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Chapter 8, Part I Graph Algorithms

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**Chapter Outline Graph background and terminology**

Data structures for graphs Graph traversal algorithms Minimum spanning tree algorithms Shortest-path algorithm Biconnected components Partitioning sets

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**Prerequisites Before beginning this chapter, you should be able to:**

Describe a set and set membership Use two-dimensional arrays Use stack and queue data structures Use linked lists Describe growth rates and order

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**Goals At the end of this chapter you should be able to:**

Describe and define graph terms and concepts Create data structures for graphs Do breadth-first and depth-first traversals and searches Find the minimum spanning tree for a connected graph Find the shortest path between two nodes of a connected graph Find the biconnected components of a connected graph

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**Graph Types A directed graph edges’ allow travel in one direction**

An undirected graph edges’ allow travel in either direction

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Graph Terminology A graph is an ordered pair G=(V,E) with a set of vertices or nodes and the edges that connect them A subgraph of a graph has a subset of the vertices and edges The edges indicate how we can move through the graph

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Graph Terminology A path is a subset of E that is a series of edges between two nodes A graph is connected if there is at least one path between every pair of nodes The length of a path in a graph is the number of edges in the path

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Graph Terminology A complete graph is one that has an edge between every pair of nodes A weighted graph is one where each edge has a cost for traveling between the nodes

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Graph Terminology A cycle is a path that begins and ends at the same node An acyclic graph is one that has no cycles An acyclic, connected graph is also called an unrooted tree

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**Data Structures for Graphs an Adjacency Matrix**

A two-dimensional matrix or array that has one row and one column for each node in the graph For each edge of the graph (Vi, Vj), the location of the matrix at row i and column j is 1 All other locations are 0

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**Data Structures for Graphs An Adjacency Matrix**

For an undirected graph, the matrix will be symmetric along the diagonal For a weighted graph, the adjacency matrix would have the weight for edges in the graph, zeros along the diagonal, and infinity (∞) every place else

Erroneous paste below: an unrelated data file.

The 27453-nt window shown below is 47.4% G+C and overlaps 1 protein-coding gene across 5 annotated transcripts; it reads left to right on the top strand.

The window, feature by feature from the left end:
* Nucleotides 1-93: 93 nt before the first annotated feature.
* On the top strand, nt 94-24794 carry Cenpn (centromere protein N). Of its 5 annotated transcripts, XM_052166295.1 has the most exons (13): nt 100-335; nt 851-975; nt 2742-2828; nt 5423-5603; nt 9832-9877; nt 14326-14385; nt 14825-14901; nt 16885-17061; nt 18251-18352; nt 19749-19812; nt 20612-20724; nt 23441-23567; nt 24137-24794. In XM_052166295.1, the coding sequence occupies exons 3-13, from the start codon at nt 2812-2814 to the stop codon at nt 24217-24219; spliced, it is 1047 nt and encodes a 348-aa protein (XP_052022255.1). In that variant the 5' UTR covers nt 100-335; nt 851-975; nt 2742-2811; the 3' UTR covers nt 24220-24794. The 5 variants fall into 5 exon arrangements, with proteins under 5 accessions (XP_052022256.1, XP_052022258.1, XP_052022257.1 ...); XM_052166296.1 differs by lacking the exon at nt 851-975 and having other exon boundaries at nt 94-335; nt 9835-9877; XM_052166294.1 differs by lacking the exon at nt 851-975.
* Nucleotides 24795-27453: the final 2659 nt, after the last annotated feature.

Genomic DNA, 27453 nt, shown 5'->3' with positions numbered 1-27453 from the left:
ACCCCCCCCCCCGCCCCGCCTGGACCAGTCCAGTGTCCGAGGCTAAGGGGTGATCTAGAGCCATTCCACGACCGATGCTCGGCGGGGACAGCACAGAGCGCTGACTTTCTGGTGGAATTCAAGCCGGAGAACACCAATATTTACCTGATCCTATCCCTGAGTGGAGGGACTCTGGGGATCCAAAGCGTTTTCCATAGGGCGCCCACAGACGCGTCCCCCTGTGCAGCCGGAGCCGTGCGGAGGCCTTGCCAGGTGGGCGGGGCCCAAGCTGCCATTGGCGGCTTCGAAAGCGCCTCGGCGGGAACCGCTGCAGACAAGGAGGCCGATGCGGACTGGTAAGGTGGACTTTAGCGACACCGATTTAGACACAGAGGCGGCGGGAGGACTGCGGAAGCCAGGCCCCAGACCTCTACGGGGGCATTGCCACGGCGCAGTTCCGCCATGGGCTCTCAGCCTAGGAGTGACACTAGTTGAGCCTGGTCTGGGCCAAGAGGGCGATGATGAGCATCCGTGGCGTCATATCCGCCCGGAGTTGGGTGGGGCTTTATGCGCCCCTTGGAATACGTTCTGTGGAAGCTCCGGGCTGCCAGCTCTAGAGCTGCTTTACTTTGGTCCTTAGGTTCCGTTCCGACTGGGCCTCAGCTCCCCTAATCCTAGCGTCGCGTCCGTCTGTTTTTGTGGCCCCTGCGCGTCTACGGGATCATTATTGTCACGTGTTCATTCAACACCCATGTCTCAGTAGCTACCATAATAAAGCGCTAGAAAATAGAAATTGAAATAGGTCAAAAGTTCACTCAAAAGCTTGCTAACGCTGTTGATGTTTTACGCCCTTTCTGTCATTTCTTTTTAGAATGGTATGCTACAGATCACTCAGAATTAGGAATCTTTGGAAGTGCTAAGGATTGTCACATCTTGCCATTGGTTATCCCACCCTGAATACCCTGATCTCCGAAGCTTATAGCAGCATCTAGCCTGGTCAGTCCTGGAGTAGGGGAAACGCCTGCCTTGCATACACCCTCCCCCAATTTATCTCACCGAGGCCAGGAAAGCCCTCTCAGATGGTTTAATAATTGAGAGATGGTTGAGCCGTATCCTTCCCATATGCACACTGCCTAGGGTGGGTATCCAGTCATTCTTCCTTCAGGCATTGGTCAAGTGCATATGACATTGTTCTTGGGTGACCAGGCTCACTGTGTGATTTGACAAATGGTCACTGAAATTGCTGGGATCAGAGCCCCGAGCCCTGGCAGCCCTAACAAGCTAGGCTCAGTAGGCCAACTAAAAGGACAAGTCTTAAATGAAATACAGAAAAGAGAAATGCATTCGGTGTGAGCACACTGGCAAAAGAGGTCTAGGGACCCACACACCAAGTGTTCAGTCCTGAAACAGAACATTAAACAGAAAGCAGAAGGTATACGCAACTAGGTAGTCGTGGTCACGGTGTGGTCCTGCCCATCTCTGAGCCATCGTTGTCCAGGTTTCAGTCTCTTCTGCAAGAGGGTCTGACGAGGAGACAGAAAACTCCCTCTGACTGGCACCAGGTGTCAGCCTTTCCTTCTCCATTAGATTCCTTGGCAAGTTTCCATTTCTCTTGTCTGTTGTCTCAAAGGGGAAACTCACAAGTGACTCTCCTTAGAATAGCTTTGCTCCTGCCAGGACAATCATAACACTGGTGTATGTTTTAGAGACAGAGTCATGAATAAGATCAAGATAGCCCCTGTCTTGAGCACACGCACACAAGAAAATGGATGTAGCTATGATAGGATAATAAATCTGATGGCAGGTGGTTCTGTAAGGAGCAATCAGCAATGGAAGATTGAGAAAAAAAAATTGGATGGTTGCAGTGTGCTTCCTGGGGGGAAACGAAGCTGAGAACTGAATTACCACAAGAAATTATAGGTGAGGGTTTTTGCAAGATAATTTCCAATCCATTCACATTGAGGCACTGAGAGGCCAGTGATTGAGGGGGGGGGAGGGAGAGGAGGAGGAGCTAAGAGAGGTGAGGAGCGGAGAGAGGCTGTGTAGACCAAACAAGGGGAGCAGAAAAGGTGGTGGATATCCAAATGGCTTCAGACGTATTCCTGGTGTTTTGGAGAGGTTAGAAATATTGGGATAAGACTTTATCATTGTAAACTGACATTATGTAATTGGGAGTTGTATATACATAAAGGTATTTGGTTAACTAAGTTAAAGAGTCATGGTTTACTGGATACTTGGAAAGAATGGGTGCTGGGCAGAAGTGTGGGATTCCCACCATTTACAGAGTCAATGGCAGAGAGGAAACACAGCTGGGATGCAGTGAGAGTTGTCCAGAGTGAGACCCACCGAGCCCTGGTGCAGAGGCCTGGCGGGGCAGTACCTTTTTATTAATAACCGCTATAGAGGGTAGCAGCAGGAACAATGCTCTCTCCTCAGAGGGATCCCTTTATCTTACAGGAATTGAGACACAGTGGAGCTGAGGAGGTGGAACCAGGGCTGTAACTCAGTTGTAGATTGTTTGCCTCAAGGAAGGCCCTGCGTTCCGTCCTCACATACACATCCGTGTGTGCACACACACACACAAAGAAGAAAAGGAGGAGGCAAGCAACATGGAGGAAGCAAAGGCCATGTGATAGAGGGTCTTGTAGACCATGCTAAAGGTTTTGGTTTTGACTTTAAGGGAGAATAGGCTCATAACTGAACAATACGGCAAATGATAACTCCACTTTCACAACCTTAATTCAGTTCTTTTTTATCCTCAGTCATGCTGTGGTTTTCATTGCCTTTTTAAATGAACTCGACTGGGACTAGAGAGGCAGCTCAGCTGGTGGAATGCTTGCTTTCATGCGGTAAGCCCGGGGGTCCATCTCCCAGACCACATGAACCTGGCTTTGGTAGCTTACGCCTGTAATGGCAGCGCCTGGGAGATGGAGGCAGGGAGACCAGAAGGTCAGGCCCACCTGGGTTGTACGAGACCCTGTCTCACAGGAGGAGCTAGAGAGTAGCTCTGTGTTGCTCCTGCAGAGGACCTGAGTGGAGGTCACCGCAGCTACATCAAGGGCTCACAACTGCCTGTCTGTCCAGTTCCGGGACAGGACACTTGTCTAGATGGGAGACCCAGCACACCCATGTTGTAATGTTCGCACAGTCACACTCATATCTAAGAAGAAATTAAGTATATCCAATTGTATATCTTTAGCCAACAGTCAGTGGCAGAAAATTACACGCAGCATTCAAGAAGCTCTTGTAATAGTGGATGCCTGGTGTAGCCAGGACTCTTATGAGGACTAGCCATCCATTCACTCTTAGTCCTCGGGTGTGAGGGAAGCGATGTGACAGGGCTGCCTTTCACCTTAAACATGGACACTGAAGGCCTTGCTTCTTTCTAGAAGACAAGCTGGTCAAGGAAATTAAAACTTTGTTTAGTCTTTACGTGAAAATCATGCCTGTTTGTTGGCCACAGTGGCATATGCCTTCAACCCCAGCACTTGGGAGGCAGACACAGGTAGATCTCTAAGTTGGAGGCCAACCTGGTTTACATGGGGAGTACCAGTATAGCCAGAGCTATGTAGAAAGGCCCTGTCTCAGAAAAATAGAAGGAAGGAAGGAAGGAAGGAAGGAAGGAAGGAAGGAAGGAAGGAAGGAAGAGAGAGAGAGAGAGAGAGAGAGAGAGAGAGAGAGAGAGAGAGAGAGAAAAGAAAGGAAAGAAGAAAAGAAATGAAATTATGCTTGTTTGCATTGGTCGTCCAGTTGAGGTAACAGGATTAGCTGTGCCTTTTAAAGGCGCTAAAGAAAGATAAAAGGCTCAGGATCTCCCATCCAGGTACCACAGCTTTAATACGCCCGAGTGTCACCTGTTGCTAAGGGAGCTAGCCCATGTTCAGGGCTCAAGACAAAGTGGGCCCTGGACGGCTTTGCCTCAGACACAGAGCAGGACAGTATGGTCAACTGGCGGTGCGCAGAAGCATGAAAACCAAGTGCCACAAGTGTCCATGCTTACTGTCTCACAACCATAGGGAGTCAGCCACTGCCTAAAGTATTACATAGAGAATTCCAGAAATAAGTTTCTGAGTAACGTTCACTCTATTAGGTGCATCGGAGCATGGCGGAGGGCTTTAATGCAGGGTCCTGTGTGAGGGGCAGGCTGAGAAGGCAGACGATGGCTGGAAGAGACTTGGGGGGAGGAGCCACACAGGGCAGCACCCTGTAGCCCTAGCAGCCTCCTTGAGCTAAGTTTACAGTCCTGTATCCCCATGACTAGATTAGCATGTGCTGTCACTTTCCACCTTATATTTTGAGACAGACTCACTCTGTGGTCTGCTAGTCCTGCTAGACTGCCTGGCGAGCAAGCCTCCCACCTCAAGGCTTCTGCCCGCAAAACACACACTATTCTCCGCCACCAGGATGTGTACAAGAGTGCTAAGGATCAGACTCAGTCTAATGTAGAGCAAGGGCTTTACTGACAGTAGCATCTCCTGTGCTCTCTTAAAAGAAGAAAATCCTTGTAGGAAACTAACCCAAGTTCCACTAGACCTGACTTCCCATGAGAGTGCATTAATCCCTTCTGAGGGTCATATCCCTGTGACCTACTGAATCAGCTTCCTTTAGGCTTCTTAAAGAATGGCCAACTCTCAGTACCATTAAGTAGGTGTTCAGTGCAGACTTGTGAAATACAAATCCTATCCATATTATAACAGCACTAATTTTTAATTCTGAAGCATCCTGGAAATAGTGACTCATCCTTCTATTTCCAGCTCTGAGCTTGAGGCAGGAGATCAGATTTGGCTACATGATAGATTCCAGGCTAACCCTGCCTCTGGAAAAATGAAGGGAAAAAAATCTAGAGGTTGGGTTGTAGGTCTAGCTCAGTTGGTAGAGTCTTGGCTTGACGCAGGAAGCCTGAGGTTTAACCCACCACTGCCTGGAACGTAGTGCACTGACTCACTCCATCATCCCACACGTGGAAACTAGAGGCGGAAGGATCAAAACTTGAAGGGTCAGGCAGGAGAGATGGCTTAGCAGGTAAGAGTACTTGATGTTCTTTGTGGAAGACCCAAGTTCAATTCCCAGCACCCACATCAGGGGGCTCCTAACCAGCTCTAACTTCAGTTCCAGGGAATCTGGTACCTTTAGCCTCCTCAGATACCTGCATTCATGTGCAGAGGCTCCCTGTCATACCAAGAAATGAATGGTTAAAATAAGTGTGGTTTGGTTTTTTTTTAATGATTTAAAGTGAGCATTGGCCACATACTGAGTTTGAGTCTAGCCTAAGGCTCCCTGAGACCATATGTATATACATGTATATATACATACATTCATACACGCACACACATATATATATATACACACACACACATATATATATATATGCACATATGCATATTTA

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**Adjacency Matrix Example 1**

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**Adjacency Matrix Example 2**

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**Data Structures for Graphs An Adjacency List**

A list of pointers, one for each node of the graph These pointers are the start of a linked list of nodes that can be reached by one edge of the graph For a weighted graph, this list would also include the weight for each edge

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**Adjacency List Example 1**

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**Adjacency List Example 2**

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**Graph Traversals We want to travel to every node in the graph**

Traversals guarantee that we will get to each node exactly once This can be used if we want to search for information held in the nodes or if we want to distribute information to each node

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**Depth-First Traversal**

We follow a path through the graph until we reach a dead end We then back up until we reach a node with an edge to an unvisited node We take this edge and again follow it until we reach a dead end This process continues until we back up to the starting node and it has no edges to unvisited nodes

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**Depth-First Traversal Example**

Consider the following graph: The order of the depth-first traversal of this graph starting at node 1 would be: 1, 2, 3, 4, 7, 5, 6, 8, 9

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**Depth-First Traversal Algorithm**

Visit( v ) Mark( v ) for every edge vw in G do if w is not marked then DepthFirstTraversal(G, w) end if end for

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**Breadth-First Traversal**

From the starting node, we follow all paths of length one Then we follow paths of length two that go to unvisited nodes We continue increasing the length of the paths until there are no unvisited nodes along any of the paths

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**Breadth-First Traversal Example**

Consider the following graph: The order of the breadth-first traversal of this graph starting at node 1 would be: 1, 2, 8, 3, 7, 4, 5, 9, 6

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**Breadth-First Traversal Algorithm**

Visit( v ) Mark( v ) Enqueue( v ) while the queue is not empty do Dequeue( x ) for every edge xw in G do if w is not marked then Visit( w ) Mark( w ) Enqueue( w ) end if end for end while

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Traversal Analysis If the graph is connected, these methods will visit each node exactly once Because the most complex work is done when the node is visited, we can consider these to be O(N) If we count the number of edges considered, we will find that is also linear with respect to the number of graph edges

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